In the Matter of J.D. Brian Limited (In Liquidation) t/a East Coast Print and Publicity, In the Matter of J.D. Brian Motors Limited (In Liquidation) t/a Belgard Motors, In the Matter of East Coast Car Parts Limited (In Liquidation) and in the Matter of the Companies Acts 1963 - 2009

The three companies (the “Companies”) referenced in the title of the proceedings were part of the Belgard Motors Group and are being wound up by the Court. The Official Liquidator applied to the High Court for directions in respect of debentures (the “Debentures”) entered into by each of the Companies in 2005 with the Bank of Ireland (the “Bank”). The directions sought were whether the floating charge contained with the Debentures had validly crystallised prior to the liquidation and whether, as a result of crystallisation, the floating charge assets were not available to satisfy preferential creditors, such as the Revenue Commissioners. The terms of each of the Debentures allowed the Bank to serve a notice in writing on the Companies to convert the floating charge contained in the Debentures into a first fixed charge if the Bank considered that the assets referred to in the notice were in jeopardy. This provision was invoked by the Bank in October 2009 (prior to the commencement of the winding up in November 2009).

The High Court ruled that the proper meaning of section 285(7) of the Companies Act 1963, which concerns the treatment of preferential payments in a winding up, is that the preferential debts rank in priority to the Bank’s claim, as debenture holder, to the funds realised from the assets the subject of the floating charge, irrespective of whether the floating charge crystallised prior to the commencement of the winding up.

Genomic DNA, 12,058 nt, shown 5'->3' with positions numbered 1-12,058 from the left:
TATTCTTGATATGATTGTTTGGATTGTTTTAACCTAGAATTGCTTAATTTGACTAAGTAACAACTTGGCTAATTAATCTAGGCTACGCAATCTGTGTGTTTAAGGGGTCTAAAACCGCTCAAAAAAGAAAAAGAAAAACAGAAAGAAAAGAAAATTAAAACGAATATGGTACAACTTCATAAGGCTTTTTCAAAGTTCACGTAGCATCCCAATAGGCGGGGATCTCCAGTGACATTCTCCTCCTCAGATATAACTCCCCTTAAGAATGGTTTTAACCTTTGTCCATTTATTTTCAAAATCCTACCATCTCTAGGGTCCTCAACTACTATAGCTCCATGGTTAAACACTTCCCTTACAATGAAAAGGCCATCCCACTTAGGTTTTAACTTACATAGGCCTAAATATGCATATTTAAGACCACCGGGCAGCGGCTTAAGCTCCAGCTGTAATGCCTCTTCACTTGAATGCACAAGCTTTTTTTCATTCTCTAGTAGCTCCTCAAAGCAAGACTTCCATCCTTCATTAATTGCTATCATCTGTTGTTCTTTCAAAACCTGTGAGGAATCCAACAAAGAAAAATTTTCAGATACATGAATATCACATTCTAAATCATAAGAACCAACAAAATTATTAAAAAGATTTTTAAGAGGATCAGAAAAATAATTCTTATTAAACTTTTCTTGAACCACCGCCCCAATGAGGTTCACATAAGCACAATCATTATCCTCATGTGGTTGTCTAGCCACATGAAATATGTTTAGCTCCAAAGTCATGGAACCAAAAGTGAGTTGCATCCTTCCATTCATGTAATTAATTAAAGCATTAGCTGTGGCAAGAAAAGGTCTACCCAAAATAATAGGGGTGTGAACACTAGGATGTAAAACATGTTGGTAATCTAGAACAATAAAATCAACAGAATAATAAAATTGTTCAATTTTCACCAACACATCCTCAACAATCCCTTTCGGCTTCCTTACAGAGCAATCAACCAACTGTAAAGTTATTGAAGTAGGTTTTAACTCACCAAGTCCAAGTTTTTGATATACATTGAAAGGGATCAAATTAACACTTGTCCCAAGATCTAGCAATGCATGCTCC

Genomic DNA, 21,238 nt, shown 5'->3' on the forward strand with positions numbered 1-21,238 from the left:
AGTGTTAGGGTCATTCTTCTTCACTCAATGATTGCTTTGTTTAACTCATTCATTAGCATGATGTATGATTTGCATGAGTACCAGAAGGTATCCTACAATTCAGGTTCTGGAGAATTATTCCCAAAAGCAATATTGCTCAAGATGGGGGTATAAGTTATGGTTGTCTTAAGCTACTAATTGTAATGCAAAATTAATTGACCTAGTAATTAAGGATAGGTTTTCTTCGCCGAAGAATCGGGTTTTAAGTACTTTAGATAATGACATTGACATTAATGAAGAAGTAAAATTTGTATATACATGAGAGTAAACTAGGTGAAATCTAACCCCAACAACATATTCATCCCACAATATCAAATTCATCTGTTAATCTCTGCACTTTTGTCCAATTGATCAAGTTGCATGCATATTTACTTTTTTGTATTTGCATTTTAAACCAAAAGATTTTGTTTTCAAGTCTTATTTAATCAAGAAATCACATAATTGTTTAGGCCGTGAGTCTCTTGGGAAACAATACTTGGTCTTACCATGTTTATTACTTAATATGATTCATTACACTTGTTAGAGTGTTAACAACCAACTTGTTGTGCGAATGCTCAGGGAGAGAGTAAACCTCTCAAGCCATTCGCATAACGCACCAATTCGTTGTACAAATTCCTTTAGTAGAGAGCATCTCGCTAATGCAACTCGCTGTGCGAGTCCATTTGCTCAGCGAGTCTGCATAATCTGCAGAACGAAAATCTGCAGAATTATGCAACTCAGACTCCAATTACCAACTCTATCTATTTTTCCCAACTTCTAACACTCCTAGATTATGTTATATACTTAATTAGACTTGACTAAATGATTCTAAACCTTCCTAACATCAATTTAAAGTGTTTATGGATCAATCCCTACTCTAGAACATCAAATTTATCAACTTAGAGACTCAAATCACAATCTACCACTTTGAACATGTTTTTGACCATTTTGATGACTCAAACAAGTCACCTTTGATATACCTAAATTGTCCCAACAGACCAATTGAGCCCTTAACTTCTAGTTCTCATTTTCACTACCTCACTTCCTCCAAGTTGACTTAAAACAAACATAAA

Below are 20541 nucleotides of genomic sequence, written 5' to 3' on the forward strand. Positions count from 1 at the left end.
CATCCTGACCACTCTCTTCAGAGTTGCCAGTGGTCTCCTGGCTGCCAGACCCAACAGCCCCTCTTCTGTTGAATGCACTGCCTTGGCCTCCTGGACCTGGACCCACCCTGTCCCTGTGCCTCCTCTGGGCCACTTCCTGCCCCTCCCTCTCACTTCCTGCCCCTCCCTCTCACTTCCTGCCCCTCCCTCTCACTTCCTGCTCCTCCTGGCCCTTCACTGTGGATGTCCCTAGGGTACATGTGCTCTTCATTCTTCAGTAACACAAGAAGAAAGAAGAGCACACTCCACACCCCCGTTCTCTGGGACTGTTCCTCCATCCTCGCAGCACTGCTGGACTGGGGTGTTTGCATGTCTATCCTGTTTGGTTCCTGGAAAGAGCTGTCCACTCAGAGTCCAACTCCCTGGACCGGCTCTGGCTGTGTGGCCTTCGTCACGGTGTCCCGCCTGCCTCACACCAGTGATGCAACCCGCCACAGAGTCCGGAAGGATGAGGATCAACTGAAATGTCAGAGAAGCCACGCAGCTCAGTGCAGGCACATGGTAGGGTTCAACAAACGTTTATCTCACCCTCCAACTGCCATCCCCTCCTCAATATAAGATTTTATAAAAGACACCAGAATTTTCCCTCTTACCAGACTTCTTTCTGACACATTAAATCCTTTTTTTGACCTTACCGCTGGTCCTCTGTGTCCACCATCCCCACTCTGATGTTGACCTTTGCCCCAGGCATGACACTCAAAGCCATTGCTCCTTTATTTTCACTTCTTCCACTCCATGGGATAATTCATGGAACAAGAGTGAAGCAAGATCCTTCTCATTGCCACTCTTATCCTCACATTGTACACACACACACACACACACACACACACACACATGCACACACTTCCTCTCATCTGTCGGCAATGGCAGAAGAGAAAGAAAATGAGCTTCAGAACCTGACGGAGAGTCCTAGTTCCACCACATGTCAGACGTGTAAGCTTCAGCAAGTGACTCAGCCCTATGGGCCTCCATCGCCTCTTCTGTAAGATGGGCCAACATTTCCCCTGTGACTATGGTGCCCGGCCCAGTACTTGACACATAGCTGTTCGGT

On the appeal of the Official Liquidator, the Supreme Court analysed two issues:

  • The effect of the crystallisation notice served by the Bank; and
  • The construction of section 285(7) of the Companies Act 1963.

The Supreme Court overturned the decision of the High Court and reached the following conclusion:

  • The floating charge created by the Debentures was converted into a fixed charge over the property of each of the Companies by virtue of the crystallisation notice served by the Bank prior to the commencement of the winding up of the Companies.
  • Section 285(7) affords priority to preferential claims (such as Revenue claims) against assets which are subject to a charge which is a floating charge at the commencement of a liquidation. The earlier crystallisation of the floating charge had the effect of taking those assets outside the remit of the section.

This is a very welcome finding by the Supreme Court and provides clarity to banks and other financial institutions going forward as to how the courts will deal with such scenarios.  It is worth mentioning, however, that the Court expressed dissatisfaction with the underlying legislation and the fact that the old section 285(7) had been transposed into the new Companies Act 2014. It noted that “Unfortunately, it does appear that the replacement of section 285(7), section 621(7) of the Act of 2014, requires to be amended to reverse the undoubtedly unsatisfactory outcome of this decision, which gives rise to a number of concerns."